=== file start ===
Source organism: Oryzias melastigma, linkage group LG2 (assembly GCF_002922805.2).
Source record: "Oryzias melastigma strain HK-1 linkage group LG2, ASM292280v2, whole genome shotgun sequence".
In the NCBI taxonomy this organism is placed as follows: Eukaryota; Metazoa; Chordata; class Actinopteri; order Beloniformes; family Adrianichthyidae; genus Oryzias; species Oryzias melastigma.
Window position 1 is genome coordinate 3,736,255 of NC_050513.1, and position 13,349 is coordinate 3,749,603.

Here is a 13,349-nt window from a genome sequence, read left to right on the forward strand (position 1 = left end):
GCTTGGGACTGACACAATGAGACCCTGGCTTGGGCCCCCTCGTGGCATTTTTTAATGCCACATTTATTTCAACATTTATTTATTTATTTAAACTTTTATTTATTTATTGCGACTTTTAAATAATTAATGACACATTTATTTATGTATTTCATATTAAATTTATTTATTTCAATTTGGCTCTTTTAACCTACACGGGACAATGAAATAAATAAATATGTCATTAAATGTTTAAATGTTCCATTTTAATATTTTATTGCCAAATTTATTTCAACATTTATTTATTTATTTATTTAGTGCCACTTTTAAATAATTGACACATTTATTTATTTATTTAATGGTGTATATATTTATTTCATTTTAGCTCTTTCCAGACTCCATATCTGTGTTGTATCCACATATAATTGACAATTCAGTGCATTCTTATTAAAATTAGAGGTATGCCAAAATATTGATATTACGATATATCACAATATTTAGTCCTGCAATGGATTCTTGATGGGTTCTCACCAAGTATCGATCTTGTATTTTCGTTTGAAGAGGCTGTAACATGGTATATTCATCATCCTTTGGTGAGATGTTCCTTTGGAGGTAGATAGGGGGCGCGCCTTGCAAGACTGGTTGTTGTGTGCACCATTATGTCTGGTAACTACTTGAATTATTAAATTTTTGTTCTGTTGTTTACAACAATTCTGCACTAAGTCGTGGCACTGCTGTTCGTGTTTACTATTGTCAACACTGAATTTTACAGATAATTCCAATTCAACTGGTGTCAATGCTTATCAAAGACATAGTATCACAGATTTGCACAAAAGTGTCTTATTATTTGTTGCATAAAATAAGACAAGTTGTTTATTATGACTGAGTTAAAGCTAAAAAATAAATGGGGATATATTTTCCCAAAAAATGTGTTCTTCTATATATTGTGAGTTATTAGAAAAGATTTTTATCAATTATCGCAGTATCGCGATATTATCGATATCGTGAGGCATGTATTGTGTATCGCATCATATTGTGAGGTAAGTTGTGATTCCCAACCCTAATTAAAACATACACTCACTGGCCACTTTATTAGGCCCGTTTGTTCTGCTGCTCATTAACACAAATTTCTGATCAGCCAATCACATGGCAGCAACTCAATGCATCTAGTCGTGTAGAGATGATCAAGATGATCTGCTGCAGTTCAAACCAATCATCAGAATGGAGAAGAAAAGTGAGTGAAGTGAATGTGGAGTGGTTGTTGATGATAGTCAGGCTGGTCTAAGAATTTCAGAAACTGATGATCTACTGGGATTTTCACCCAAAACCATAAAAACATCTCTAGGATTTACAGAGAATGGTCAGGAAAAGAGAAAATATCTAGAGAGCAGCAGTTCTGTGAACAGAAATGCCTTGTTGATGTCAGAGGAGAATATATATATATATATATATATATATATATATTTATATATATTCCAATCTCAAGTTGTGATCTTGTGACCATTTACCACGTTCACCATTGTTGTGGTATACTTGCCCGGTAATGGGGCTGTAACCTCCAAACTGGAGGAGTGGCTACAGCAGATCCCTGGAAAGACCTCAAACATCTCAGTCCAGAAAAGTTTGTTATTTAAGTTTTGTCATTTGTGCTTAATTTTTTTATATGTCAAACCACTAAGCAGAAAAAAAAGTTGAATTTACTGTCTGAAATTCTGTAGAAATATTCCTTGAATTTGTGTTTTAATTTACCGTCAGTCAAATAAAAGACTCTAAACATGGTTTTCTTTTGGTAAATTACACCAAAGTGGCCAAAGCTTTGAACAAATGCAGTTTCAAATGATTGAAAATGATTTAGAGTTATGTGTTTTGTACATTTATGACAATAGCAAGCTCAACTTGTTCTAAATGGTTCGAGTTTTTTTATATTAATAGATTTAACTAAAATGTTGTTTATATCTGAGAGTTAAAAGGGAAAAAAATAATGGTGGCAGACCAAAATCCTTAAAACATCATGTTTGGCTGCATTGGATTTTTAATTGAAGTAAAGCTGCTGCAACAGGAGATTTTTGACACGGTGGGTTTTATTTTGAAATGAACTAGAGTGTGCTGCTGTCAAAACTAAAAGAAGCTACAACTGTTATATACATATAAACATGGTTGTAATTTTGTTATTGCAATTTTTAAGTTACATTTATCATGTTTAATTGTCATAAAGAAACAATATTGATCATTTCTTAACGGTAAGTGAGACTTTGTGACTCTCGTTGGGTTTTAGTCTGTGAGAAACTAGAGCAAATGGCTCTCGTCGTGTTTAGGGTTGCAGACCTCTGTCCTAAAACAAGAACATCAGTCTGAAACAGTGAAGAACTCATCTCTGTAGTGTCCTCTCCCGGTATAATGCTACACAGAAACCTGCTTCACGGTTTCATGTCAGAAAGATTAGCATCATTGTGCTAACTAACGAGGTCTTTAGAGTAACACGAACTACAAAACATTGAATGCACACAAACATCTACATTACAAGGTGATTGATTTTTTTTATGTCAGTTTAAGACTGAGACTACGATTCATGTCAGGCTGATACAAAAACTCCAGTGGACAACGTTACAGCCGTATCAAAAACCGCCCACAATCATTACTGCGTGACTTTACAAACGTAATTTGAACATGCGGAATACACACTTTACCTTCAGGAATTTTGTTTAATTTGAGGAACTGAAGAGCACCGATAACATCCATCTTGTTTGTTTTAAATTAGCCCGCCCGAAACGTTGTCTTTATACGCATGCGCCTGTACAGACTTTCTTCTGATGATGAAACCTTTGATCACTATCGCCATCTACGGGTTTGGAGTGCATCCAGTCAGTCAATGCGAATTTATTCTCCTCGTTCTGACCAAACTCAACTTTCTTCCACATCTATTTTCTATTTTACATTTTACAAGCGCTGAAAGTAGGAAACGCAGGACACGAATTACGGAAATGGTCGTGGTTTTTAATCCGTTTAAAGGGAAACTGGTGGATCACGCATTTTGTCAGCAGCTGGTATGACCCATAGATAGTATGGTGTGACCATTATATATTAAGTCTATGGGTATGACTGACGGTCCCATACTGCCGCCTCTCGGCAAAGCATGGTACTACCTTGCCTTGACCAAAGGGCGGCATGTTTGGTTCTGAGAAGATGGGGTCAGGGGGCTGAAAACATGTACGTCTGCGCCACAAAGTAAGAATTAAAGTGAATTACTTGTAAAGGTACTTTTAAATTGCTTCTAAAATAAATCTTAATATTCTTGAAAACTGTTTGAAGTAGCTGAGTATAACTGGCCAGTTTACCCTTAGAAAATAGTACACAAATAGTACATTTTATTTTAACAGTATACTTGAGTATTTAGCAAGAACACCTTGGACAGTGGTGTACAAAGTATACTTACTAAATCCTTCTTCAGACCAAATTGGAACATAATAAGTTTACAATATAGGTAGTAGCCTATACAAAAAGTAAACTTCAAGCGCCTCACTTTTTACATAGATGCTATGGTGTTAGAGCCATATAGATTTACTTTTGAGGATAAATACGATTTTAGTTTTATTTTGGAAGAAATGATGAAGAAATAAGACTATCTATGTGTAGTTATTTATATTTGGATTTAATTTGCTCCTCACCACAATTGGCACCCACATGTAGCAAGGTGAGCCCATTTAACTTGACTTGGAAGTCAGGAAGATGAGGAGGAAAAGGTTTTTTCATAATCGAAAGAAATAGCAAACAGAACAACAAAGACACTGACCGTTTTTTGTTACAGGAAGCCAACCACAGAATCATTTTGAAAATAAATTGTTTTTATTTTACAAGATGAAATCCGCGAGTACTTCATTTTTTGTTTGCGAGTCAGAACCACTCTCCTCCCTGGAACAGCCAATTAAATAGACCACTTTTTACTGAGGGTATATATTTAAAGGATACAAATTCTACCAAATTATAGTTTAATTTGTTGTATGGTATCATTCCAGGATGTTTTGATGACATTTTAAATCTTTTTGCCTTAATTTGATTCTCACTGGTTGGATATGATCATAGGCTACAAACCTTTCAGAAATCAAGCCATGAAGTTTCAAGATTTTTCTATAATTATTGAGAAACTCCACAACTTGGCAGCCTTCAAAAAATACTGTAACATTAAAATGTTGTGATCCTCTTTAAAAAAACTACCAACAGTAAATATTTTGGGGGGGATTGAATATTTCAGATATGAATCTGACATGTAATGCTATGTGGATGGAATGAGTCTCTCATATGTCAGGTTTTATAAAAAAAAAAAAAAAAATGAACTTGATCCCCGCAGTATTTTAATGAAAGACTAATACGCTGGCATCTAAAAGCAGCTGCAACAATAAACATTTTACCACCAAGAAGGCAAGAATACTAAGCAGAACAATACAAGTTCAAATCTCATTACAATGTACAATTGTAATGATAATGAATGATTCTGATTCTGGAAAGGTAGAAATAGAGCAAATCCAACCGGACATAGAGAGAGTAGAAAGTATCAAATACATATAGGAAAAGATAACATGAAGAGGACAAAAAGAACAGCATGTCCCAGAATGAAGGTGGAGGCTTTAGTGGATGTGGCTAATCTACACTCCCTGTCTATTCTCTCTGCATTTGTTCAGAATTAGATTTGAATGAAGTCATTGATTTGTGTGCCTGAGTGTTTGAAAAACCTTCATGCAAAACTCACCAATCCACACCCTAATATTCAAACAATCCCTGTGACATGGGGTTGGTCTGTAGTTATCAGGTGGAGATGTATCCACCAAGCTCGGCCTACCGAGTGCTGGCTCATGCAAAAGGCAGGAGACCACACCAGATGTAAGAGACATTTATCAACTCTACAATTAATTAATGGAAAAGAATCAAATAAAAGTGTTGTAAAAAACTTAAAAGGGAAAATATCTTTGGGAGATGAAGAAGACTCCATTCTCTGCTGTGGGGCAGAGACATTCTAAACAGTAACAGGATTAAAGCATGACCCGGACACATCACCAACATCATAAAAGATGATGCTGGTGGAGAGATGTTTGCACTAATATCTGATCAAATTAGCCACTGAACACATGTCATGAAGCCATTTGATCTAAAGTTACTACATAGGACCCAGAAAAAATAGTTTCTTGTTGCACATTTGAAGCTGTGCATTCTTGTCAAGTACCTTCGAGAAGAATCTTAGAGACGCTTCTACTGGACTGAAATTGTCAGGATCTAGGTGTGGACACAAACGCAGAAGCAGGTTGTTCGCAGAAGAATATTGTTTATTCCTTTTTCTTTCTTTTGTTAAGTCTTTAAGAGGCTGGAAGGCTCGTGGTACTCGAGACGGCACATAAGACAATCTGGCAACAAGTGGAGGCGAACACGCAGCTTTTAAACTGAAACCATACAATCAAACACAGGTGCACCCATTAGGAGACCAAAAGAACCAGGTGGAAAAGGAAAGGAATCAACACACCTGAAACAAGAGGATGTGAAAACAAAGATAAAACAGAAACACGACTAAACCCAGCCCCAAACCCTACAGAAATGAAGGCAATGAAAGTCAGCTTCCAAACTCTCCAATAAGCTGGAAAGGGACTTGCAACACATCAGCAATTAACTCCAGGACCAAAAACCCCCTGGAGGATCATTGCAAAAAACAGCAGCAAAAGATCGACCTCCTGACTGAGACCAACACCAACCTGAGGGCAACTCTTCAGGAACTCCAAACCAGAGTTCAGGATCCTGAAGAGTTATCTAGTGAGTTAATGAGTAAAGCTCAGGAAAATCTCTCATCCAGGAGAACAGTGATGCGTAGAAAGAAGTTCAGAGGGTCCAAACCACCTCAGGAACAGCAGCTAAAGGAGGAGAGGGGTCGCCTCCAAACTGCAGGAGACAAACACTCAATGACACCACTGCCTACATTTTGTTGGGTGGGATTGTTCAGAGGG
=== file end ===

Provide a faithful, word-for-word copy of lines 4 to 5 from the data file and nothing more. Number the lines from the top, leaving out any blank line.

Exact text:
Window position 1 is genome coordinate 3,736,255 of NC_050513.1, and position 13,349 is coordinate 3,749,603.

Here is a 13,349-nt window from a genome sequence, read left to right on the forward strand (position 1 = left end):